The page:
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Open AccessArticle
CT Volumetry of Convoluted Objects—A Simple Method Using Volume Averaging
Tomography 2021, 7(2), 120-129; https://doi.org/10.3390/tomography7020011 - 13 Apr 2021
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Abstract
Accurate measurement of object volumes using computed tomography is often important but can be challenging, especially for finely convoluted objects with severe marginal blurring from volume averaging. We aimed to test the accuracy of a simple method for volumetry by constructing, scanning and [...] Read more.
Accurate measurement of object volumes using computed tomography is often important but can be challenging, especially for finely convoluted objects with severe marginal blurring from volume averaging. We aimed to test the accuracy of a simple method for volumetry by constructing, scanning and analyzing a phantom object with these characteristics which consisted of a cluster of small lucite beads embedded in petroleum jelly. Our method involves drawing simple regions of interest containing the entirety of the object and a portion of the surrounding material and using its density, along with the densities of pure lucite and petroleum jelly and the slice thickness to calculate the volume of the object in each slice. Comparison of our results with the object’s true volume showed the technique to be highly accurate, irrespective of slice thickness, image noise, reconstruction planes, spatial resolution and variations in regions of interest. We conclude that the method can be easily used for accurate volumetry in clinical and research scans without the need for specialized volumetry computer programs. Full article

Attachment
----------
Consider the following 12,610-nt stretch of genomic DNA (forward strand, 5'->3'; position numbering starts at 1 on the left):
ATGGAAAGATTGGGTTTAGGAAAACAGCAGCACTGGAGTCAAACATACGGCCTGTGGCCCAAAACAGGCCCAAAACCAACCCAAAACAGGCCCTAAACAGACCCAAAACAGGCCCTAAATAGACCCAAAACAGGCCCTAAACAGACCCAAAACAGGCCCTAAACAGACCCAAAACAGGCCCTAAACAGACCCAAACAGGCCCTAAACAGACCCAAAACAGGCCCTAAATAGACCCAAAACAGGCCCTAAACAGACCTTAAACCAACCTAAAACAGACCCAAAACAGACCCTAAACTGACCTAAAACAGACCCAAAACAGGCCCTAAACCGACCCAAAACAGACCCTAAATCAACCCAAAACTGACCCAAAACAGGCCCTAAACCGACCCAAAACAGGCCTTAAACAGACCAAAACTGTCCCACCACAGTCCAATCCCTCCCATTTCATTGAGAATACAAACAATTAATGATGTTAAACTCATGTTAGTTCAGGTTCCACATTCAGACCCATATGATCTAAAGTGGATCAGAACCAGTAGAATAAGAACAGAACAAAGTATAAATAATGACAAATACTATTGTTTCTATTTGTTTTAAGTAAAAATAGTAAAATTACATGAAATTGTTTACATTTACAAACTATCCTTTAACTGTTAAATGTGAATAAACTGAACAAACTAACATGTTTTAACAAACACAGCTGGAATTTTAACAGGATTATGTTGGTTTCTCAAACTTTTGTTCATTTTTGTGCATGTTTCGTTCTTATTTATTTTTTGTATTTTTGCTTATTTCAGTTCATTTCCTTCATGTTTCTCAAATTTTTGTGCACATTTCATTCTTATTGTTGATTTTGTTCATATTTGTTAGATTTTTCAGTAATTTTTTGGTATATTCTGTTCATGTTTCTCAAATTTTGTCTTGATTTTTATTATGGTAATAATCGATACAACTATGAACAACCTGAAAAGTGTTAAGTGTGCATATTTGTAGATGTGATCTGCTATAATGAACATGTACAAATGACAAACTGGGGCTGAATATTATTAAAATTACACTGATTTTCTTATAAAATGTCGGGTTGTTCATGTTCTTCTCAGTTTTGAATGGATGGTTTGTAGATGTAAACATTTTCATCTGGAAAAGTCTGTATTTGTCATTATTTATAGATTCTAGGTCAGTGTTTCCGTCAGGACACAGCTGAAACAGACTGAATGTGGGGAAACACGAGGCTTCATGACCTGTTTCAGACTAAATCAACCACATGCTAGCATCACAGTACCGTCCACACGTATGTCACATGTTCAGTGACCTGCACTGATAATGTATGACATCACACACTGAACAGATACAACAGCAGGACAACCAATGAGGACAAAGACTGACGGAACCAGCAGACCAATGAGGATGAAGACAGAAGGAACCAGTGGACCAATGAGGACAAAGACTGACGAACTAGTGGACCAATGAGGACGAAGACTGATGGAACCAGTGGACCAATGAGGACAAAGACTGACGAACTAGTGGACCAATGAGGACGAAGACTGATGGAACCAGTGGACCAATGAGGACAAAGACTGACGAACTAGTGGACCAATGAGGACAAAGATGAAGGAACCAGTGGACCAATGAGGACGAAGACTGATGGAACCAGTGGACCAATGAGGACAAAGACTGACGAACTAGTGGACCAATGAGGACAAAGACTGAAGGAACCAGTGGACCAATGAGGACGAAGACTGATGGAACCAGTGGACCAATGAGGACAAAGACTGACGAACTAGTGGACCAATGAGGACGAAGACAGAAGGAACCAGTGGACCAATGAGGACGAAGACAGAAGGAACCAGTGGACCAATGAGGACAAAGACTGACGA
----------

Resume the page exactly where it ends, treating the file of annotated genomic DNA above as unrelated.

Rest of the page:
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Open AccessArticle
Evaluation of the Swallow-Tail Sign and Correlations of Neuromelanin Signal with Susceptibility and Relaxations
Tomography 2021, 7(2), 107-119; https://doi.org/10.3390/tomography7020010 - 27 Mar 2021
Viewed by 276
Abstract
The presence of a swallow-tail sign in the nigrosome-1 with hyperintense signal shown on the susceptibility-weighted imaging (SWI) has been shown to be sensitive in detecting the abnormal iron deposits in this area. A systematic evaluation in healthy subjects is required before this [...] Read more.